Ukraine: key MEPs concerned by attacks against the anti-corruption agencies
Following the EU-Ukraine Association Council held on 8 December, Dariusz Rosati (EPP, PL), Michael Gahler (EPP, DE) and Rebecca Harms (Greens, DE), key MEPs working on Ukraine, stated:
“The EU-Ukraine Association Council of 8 December 2017 took place at the end of a successful year for EU-Ukraine relations, starting with the entry into force of the visa-free regime and the full application of the Association Agreement.
We welcome the fact that the Association Council discussed ways ahead for the bilateral relations, including Ukraine’s proposal for preparation of steps towards its further integration with the EU Energy Union and Digital Single Market, and for a Customs Union, as well as the strengthening of cooperation in fields such as security and energy. We furthermore fully agree with the proposal to engage the three associated countries (Ukraine, Georgia and Moldova) in joint discussions concerning the association-related reforms. In this field, it is important on our view to start by focusing on strengthening the institutional mechanisms ensuring a smooth implementation of the Association Agreements, in particular concerning the cooperation between executive and legislative, and within the parliaments.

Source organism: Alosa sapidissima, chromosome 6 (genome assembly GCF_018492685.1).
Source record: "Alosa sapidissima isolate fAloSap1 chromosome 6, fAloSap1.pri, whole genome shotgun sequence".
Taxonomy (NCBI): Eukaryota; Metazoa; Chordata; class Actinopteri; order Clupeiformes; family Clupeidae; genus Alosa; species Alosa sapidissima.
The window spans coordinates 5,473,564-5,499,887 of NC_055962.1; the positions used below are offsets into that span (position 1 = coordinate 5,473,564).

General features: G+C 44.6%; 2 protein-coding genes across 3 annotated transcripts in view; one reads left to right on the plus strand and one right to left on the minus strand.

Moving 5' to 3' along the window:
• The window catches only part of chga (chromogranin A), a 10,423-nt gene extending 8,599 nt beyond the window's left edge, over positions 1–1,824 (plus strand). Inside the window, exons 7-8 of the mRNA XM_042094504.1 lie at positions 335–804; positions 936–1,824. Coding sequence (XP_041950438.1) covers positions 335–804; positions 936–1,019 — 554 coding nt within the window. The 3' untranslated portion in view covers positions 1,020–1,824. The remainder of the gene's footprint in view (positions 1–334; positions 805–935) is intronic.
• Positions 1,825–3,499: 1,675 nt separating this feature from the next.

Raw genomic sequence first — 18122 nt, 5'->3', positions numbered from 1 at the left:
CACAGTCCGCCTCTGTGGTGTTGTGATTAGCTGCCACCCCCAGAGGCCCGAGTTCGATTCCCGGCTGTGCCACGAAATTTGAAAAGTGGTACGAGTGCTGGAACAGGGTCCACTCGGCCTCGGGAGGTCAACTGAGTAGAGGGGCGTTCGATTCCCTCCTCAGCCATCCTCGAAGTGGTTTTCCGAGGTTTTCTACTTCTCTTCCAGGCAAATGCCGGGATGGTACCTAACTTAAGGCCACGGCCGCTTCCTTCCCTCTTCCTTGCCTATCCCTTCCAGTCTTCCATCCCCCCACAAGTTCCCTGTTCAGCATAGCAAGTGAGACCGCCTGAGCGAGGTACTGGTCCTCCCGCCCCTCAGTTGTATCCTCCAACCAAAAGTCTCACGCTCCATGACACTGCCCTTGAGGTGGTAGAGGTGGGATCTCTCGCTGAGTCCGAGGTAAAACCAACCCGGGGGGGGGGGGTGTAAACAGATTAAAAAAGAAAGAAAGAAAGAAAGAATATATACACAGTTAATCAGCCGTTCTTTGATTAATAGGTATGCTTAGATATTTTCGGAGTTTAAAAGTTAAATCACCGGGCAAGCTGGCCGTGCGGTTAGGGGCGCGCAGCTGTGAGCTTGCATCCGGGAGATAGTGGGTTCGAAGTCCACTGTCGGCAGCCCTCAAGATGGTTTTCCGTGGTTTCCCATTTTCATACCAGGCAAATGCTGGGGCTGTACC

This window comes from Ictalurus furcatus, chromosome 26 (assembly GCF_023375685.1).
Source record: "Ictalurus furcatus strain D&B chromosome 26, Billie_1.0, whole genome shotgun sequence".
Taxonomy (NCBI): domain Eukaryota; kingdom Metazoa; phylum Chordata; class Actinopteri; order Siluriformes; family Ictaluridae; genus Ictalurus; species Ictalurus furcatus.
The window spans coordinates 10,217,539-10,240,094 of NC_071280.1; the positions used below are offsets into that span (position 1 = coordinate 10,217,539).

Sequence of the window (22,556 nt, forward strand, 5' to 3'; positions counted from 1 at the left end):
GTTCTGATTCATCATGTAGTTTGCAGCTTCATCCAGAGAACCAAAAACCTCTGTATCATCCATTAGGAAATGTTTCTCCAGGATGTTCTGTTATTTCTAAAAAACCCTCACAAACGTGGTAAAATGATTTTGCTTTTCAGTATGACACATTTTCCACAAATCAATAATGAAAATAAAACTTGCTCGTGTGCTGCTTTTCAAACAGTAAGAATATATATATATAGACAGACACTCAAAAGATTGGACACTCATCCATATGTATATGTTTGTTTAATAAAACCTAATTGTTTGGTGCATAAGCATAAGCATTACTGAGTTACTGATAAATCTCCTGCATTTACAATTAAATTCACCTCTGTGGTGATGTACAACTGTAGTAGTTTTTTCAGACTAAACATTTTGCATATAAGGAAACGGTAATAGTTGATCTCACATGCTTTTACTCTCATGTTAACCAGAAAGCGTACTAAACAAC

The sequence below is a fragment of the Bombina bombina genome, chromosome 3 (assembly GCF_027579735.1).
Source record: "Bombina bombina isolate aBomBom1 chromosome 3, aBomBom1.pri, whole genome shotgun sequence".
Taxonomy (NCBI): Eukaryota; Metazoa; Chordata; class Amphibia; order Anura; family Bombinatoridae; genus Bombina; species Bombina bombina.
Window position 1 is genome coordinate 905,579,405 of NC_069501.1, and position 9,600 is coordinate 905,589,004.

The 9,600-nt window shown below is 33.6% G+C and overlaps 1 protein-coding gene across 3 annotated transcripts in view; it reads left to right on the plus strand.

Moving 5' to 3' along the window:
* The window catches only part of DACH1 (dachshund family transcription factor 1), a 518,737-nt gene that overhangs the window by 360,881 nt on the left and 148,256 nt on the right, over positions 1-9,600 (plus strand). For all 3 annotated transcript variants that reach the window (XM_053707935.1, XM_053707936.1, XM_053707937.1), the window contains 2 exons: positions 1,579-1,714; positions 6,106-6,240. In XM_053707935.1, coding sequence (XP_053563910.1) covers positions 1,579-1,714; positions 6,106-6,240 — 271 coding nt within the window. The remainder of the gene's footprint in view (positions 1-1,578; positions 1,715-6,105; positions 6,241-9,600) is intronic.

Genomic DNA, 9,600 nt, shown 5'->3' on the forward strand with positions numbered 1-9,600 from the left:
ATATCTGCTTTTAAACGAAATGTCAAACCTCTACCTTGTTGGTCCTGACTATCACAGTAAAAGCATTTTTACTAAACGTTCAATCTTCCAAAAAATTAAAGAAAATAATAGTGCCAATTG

Against the background of the potential fruitful further developments in the EU-Ukraine relations, it is of crucial importance to have the full commitment of the Ukrainian authorities regarding the continuation of the ambitious reform agenda in line with European standards. In this respect, we would like to express our deep concerns regarding the recent developments in the field of anti-corruption, in particular the unprecedented attacks against the anti-corruption agencies (especially the National Anti-Corruption Bureau - NABU), and the dismissal of the head of the Verkhovna Rada Committee on Preventing and Countering corruption. Anti-corruption institutions and activists, instead of being harassed by the authorities, should on the contrary be given autonomy, space and resources to work efficiently and at last free the country from the plague of corruption. Likewise, the judicial system should be free from any political interference and all judicial proceedings carried out in line with international standards.
We reiterate our willingness to continue working hand in hand with our Ukrainian partners, especially our counterparts in the Verkhovna Rada, in order not to derail the achievements of the past few years but on the contrary even accelerate the speed of reforms. Regarding the education law and in particular its provisions on the use of languages, we welcome the balanced and constructive opinion issued yesterday by the Venice Commission and expect the Ukrainian authorities to fully implement the opinion’s recommendations.”